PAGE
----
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'He was gone.' Man barely breathing outside Station Mall brought back by naloxone injection

Two Good Samaritans, one with a morbid fear of needles, raced yesterday to help a young man near Galaxy Cinemas
A pharmacist and a nurse stepped in Tuesday to save a man in medical distress near Galaxy Cinemas at Station Mall. Shown are IDA pharmacist Frank Perna (right) and RN Julian Semczyszyn (inset). David Helwig/SooToday

Sprinting yesterday to the parking lot beside Galaxy Cinemas, Frank Perna could think only of one thing: the naloxone kit in his hand with its stabby little syringe.

Naloxone is the opioid antidote that temporarily reverses potentially deadly drug overdoses.

It's available in both nasal sprays and injectable form.

Perna, pharmacist and co-owner of Station Mall IDA Drug Mart, had just been advised that a young man, twenty-something, was lying in the middle of the parking lot with a presumed overdose.

Perna grabbed an injectable naloxone kit because he understood it to be more effective than the spray.

But he's trypanophobic, so all the pharmacist could think about was the slender-pointed syringe in his hand, and how he had to overcome his morbid fear of needles and somehow stab the thing into the shoulder or thigh muscle of the blue-lipped man motionless on the pavement.

"The whole time that I'm running out there, I'm petrified of needles," Perna told SooToday.

Fortunately, help was just a few paces behind him.

In the rush to get to the parking lot, the pharmacist had completely forgotten he had a nurse on duty that day, doing tuberculosis testing.

That nurse, Julian Semczyszyn, had already heard a technician saying someone was overdosing in the parking lot.

"As soon as I heard that, I ran . . . as fast as I could to the person in the parking lot," Semczyszyn said.

"When I got there, the man was unconscious and surrounded by a small group of people. I asked everyone to step back and to call the ambulance."

"I forgot that the nurse was here," Perna admits.

"He chased after me. I gave him the naloxone."

"By that time there was security there and a couple of other people. Somebody had taken a blanket out of their car and put it over him because it was quite cold, especially near the waterfront."

"The guy had no vitals. You could tell he had thrown up and stuff like that. He was on his side. He wasn't breathing," Perna recalled.

His training as a registered nurse, however, enabled Semczyszyn to pick up some faint signs that the man on the ground was still alive.

"His pulse was alarmingly low and he was barely breathing. So I administered the naloxone injection as fast as I could. He was coming in and out of consciousness so I stayed with him and did everything I could to keep him awake."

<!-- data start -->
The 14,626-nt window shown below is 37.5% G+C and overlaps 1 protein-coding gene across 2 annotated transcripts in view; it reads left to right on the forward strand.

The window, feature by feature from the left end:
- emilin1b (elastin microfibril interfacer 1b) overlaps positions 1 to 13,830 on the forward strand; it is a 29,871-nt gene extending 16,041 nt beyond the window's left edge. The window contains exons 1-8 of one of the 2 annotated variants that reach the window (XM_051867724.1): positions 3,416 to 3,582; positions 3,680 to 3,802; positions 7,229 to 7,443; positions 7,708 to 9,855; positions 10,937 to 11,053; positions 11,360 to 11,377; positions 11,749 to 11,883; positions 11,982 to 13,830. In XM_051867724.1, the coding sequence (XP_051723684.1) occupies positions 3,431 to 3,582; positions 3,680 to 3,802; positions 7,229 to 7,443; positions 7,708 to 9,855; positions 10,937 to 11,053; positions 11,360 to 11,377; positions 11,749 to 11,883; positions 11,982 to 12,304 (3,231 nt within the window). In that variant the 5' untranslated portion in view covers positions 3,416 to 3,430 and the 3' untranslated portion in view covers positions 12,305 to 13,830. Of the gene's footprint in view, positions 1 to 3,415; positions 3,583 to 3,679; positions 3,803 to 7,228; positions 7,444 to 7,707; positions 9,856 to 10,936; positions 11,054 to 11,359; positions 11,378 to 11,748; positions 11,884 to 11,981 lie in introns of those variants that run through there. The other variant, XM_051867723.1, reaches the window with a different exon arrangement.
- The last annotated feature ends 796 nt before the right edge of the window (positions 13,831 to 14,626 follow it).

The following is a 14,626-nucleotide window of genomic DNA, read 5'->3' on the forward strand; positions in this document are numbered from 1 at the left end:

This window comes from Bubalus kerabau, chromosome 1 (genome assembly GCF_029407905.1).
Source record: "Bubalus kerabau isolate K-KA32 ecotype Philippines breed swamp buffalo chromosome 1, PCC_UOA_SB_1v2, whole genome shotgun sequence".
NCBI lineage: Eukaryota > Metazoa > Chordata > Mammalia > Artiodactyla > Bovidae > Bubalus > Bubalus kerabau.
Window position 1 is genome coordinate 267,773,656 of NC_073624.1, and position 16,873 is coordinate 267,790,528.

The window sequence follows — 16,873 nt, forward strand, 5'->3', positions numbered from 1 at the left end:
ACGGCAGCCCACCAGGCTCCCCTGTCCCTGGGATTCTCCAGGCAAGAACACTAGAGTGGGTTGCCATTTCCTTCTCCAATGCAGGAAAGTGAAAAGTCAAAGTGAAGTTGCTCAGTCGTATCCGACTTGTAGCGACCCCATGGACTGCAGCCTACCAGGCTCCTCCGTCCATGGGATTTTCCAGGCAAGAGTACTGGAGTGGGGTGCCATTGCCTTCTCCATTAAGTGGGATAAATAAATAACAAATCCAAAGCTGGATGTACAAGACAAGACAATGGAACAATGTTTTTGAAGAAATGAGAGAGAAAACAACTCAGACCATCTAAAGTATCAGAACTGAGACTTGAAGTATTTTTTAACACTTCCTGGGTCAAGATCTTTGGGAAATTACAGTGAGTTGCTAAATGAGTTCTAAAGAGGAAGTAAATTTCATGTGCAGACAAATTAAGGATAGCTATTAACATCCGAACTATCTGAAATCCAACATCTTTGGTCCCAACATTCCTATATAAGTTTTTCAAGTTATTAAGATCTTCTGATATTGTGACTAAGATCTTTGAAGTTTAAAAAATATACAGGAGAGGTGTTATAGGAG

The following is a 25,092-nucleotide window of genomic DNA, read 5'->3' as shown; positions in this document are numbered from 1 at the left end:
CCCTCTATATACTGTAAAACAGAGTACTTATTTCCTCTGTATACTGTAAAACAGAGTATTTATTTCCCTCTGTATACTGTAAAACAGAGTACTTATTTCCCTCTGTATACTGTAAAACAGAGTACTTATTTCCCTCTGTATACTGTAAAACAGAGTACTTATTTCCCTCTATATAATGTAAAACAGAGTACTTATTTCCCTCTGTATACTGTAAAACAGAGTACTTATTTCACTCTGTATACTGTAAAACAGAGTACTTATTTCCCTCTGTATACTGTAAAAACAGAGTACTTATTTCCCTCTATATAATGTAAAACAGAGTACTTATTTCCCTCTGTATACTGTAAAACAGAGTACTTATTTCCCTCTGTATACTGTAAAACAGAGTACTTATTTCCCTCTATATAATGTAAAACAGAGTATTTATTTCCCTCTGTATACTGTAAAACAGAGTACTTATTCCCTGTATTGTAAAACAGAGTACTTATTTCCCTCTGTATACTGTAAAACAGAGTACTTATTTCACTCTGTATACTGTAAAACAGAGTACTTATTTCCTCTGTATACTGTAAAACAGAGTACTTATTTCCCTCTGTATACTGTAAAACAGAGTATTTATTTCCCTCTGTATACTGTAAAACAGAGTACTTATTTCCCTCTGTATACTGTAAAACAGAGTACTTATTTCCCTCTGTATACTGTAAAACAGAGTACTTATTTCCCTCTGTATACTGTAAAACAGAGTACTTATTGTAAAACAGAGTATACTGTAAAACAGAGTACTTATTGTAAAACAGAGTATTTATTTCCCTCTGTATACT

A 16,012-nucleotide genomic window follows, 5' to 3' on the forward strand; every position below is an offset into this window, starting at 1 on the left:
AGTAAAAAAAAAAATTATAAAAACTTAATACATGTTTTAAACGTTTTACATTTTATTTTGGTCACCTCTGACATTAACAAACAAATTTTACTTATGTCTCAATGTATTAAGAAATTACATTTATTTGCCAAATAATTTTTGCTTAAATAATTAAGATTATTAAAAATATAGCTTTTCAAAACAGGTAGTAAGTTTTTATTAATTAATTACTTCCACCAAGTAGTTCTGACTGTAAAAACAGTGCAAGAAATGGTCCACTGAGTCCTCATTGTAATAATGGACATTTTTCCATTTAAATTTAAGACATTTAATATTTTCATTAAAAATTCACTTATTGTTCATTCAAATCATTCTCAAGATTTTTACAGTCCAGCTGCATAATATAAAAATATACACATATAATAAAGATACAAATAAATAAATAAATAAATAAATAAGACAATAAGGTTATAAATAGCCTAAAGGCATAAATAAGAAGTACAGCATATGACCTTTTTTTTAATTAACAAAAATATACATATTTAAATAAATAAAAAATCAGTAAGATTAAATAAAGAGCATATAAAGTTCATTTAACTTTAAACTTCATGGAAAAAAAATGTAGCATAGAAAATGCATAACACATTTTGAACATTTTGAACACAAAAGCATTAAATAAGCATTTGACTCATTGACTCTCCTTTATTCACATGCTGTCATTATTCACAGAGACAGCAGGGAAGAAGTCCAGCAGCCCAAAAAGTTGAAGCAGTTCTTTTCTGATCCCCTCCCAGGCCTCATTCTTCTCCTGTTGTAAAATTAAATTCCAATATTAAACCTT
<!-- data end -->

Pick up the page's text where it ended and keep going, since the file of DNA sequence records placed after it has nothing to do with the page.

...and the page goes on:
"I kept checking his pulse and it began to normalize. The fire department showed up first and began to run his vitals."

"At this time, I kept shaking him and calling his name to that he would keep breathing and keep his eyes open," Semczyszyn said.

"After about four minutes the man regained consciousness and was able to get up on his knees and soon after, his feet."

"The ambulance arrived shortly after and I gave them a report on the situation and handed the gentleman off to their care."

Adds Perna: "He just snapped out of it. Stood up and wanted to walk away."

"This guy, his facial features were bluish-purplish. He was gone. It took five or six minutes. Slowly but surely you could see him come back to the surface. It was just like you were hypnotized and the hypnotist snaps his fingers. He just stood up like nothing happened."

"He just woke up like out of a bad dream. He just stood up and wanted to know what happened."

Perna commended Semczyszyn for acting swiftly and keeping a cool head through the emergency.

"We have a couple of nurses on staff here at the IDAs. He didn't second-guess. He just went out there and did his thing. It was cold out. He didn't have a jacket. He was very calm to the patient. He took over the scene. If it wasn't for him, they would have been bringing him on a slab."

This harrowing rescue comes the same day Algoma Public Health revealed that the Sault and other parts of the district are on track to see between 52 and 60 opioid-related deaths this year. We have already matched the previous record of 26, which was set in 2018.

Naloxone kits, Perna said, are available without charge from participating drug stores.

"You don't even need a health card any more. We will always give a naloxone kit, no questions asked. We don't pass judgment. We give it and we just make sure that they know how to use it properly."

"Naloxone takes between two and five minutes to work and can last in the body for 20 to 90 minutes," says the Algoma Public Health's web site.  

"Naloxone kits do not replace the need for emergency services; calling 911 is still necessary. If you suspect someone is overdosing, and you are unsure of what they have taken, you will do no harm by giving naloxone. Side effects are extremely rare."

"Calling 911 is critical – once the naloxone wears off, the person is still at risk of overdosing again."

In Sault Ste. Marie, naloxone can also be obtained from Algoma Public Health or from participating community agencies.


David Helwig

About the Author: David Helwig

David Helwig's journalism career spans seven decades beginning in the 1960s. His work has been recognized with national and international awards.
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